Hmm, I should be able to make it, unless I get stuck at work late... Was going to suggest a more central location, but then I looked up the venue. Very fitting
When we look out the window, we see one of three things, depending on living situation:
1) An air shaft
2) Other buildings, which block our view of such interesting phenomena
3) A beautiful skyline... Except the people that see this are too rich to care.
So yes, we fail to notice...
Then it shows up on TV, and since we're busy doing ten things at once, we think it's just a commercial or a movie trailer, and ignore it. Either that, or we're so bored that we think, "Hey, that'll liven things up a bit!"
(I am a New Yorker, but I'm mostly joking about most of the above)
Since we are speaking microseconds here, is not the main advantage being the closest or even within the final exchange computer?
The competition is obviously biased in favor, not of the best programmers, but of those privileged enough to be located nearest to the apex of the whole system.
Yep, the serious HFT groups run their boxes as close as possible to the exchange... Either they rent space on the floor (Or in the same building), or they're right next-door.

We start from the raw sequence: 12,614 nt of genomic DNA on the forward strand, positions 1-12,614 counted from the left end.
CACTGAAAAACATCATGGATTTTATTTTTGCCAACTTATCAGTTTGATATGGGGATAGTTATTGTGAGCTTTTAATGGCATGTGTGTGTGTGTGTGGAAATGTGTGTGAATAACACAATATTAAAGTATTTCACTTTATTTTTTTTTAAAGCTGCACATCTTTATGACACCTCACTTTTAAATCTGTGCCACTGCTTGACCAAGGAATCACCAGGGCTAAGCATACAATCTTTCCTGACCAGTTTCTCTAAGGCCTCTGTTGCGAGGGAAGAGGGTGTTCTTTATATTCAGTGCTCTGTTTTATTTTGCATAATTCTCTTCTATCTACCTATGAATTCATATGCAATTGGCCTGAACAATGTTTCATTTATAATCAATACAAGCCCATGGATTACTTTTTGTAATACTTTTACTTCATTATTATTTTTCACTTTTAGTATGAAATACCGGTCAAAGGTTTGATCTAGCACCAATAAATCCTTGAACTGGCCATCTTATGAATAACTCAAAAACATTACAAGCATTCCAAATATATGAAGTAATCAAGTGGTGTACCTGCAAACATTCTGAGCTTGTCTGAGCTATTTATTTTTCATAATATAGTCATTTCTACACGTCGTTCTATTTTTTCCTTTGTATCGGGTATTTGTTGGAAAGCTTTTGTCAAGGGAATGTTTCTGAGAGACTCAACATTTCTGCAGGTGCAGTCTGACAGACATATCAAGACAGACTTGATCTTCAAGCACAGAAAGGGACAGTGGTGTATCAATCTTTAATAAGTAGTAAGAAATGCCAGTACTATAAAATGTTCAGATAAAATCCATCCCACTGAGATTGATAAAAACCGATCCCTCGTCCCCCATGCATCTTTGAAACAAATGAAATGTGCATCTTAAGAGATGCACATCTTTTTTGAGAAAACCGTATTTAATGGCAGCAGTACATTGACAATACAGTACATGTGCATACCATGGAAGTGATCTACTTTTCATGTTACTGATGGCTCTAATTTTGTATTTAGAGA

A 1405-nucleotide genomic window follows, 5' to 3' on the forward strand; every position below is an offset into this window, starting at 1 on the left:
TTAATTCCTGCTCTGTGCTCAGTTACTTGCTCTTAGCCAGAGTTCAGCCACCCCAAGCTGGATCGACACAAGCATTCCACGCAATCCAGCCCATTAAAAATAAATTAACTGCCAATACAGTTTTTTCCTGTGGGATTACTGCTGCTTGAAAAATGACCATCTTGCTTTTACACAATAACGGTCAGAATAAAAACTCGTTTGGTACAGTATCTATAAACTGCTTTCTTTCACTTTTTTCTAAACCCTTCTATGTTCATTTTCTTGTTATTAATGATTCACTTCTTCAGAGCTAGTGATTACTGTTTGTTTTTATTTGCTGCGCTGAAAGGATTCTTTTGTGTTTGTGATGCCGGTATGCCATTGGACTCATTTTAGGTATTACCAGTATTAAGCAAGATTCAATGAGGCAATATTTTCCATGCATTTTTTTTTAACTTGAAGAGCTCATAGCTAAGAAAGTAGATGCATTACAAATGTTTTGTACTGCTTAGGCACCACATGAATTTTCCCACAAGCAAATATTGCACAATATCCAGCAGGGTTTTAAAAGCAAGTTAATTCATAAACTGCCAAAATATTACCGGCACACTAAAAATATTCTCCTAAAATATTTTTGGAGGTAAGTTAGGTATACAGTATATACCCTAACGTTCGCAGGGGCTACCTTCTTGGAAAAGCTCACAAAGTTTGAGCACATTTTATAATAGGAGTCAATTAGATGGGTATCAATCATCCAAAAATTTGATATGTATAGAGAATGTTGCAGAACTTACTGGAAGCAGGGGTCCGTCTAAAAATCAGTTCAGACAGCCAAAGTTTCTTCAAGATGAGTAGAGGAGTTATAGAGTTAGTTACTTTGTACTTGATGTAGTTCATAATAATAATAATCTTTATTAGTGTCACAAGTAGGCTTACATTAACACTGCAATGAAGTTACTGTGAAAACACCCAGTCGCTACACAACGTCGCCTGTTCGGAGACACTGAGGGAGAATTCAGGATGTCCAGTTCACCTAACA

But the graphics are a lot better, so the headshots are even more boom.
But what about issues that are important to the technical savvy Americans, including those in technical industries? Issues such as intellectual property reform (especially copyrights and patents), funding for research and development (both private and government led), DMCA, and other topics that might be of interest to engineers and scientists? Why are these topics not discussed (or even mentioned) during a campaign?
Is there any material out there that discusses how each candidate stands on issues that are of interest to certain groups (in my case, engineers and those working in highly technical fields)?"
Link to Original Source
MindArk PE AB, creators of Entropia Universe — the original virtual universe with a real cash economy, today announced the auction of five virtual banking licenses which will integrate real world banking systems into the virtual world. These two-year exclusive licenses will be available through the public auction within Entropia Universe and will be open for bids beginning mid January 2007."
On the face of it, this seems ridiculous, but perhaps some slashdotters would like to volunteer, if they could afford the air fare (and didn't live there already).
Also, from the article, "Audiences can vote for their favorite "ape" via mobile phone text messages, in the style of reality television shows, and at the end of the month, a "super human" will be selected to represent the zoo." This smacks of publicity-stunt, in spite of the 'scientific' nature of the exhibit."